Over the past months, the pandemic has drawn a new dividing line – not between individual departments or branches, but a line that divides all teams within an organization into those who work from home and those who work in the office. Maintaining a healthy work culture means ensuring that this line does not become a potential weak point and ultimately, a fracture. The key instead is to unlock the creative potential concealed within this apparent polarity.
It is now widely acknowledged and accepted by organizations, politicians and employee representatives that working from home (home working) and working at the office (office working) are becoming established as permanent working practices, set to remain in place even after the pandemic fades away. Many companies are in the process of drawing up collective agreements that will continue to permit and regulate more flexible forms of working in the future. Some CHROs think it conceivable that between 50 and 60 percent of administrative work could eventually be carried out through flexible combinations of home and office working. Rules must be devised to ensure that this flexibility goes hand in hand with innovative working practices in production environments, too. To paraphrase one CHRO: One key reason for this is the need to ensure a kind of social justice. While knowledge work harmonizes very well with working from home, many jobs in manufacturing or logistics still cannot be conducted exclusively from a remote PC, at home or anywhere else. The nature of the work is not the only factor – individual personalities and circumstances may also determine who prefers which working model. A lengthy commute mostly argues in favor of home working. Yet people who seek creative or face-to-face interactions with colleagues will probably be prepared to make the journey even so.
Ideally, companies will be able to cater to individual employees’ needs. In doing so, it’s important not to draw up rules that are overly rigid: Specific configurations should be left to the individual teams and managers to determine. While this delegates considerable responsibility to individual departments, it also allows greater flexibility. One CHRO reported about the possibility of individual team regulations in his company. This limits flexible working guidelines by the management to the essentials: for example, that employees should generally spend two to three days a week in the office, which they may organize in the way that suits them best. Additionally, that key team events or project stages requiring employees to be present on site should be scheduled in the annual calendar. Everyone now has access to this calendar, so all employees can arrange their personal schedules around these events. In lockdown periods, the rules are of course more flexible: staff are able to work entirely from home, and group events also take place online.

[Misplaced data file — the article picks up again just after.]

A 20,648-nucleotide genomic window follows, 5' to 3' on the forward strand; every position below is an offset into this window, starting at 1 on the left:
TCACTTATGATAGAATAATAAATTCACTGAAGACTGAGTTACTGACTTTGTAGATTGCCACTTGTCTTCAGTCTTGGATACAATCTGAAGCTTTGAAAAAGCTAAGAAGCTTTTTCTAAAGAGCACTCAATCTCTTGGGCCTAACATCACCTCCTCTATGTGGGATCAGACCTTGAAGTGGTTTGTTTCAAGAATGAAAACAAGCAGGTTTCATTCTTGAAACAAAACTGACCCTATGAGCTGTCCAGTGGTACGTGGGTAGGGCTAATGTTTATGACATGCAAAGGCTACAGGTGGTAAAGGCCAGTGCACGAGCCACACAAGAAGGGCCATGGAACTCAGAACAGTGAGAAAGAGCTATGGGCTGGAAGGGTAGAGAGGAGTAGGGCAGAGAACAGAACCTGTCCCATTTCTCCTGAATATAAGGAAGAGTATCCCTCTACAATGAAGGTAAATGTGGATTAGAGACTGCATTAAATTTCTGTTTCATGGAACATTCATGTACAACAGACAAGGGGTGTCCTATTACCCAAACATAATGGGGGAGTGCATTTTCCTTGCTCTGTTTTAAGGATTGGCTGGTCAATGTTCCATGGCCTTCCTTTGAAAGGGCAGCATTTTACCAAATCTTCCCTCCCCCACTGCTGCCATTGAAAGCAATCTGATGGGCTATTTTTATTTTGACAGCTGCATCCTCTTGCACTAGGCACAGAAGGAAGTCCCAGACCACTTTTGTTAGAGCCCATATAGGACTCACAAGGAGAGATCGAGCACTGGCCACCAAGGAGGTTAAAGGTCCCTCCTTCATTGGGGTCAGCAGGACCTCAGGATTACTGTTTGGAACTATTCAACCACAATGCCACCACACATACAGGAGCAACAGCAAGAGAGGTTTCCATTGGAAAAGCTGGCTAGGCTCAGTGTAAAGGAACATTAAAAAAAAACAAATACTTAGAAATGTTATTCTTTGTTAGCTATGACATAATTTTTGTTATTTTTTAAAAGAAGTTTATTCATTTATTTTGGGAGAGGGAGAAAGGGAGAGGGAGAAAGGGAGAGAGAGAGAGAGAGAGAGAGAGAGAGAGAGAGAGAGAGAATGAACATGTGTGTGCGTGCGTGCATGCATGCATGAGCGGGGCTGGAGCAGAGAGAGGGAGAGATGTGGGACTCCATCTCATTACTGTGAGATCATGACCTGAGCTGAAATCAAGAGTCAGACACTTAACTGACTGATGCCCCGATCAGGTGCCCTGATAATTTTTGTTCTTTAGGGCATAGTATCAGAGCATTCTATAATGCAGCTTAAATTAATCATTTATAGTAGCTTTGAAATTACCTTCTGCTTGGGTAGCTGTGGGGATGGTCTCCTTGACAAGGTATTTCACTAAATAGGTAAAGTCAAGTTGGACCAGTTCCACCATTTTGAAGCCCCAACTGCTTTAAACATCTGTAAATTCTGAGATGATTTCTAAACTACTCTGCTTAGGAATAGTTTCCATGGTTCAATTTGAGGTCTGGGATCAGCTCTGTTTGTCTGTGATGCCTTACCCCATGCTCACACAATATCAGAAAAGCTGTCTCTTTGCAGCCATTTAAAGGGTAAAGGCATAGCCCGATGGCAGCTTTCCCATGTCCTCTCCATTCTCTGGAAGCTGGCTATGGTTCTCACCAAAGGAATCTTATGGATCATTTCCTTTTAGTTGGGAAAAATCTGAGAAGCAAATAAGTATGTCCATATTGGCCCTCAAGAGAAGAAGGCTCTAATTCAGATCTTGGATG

For managers who have to coordinate teams that are working remotely, the learning curve is often a steep one. Trust now takes the place of time tracking. Regular direct contact and in-person “presence checks” are supplemented by empathy and sensitivity. The ability to motivate, inspire and use humor are especially crucial in digital collaboration. Just as important is the ability to sense when virtual collaboration is working well, and when in-person meetings are essential, as one CHRO emphasized. In her view, certain leadership qualities are becoming ever more important: empathy, trust, teamwork, and the ability to motivate.
A hybrid culture means allowing and facilitating different working practices both within teams and across different departments or business units. Managers and top executives need to demonstrate high levels of transparency and a willingness to communicate if they wish to ensure that these various practices become firmly embedded in the company and in the minds of its people.
The introduction of new management practices should be supported by appropriate processes and reinforcements – such as feedback processes, for example, or remuneration elements linked to behaviors that support the corporate culture. HR departments need to provide managers with the necessary methods and tools. At the same time, HR executives confirm the importance of ascertaining top managers’ leadership competencies, because not all individuals are suited to this new world or able to adapt to the new situation.
Balancing home working and office working calls not just for new leadership qualities but also for different kinds of spaces and organizational strategies. Initial indications suggest that office space will be reduced by 30-40 percent over the long term. Whether or not office facilities are downsized depends to a large extent on each individual organization’s context. One thing is certain: the design of office spaces will change. Flexible working, meeting spaces suitable for creative brainstorming, and technology for high-quality audio and video conferences, as well as software for simultaneous digital collaboration on shared outcomes, are all spreading like wildfire. They are part of the new normal.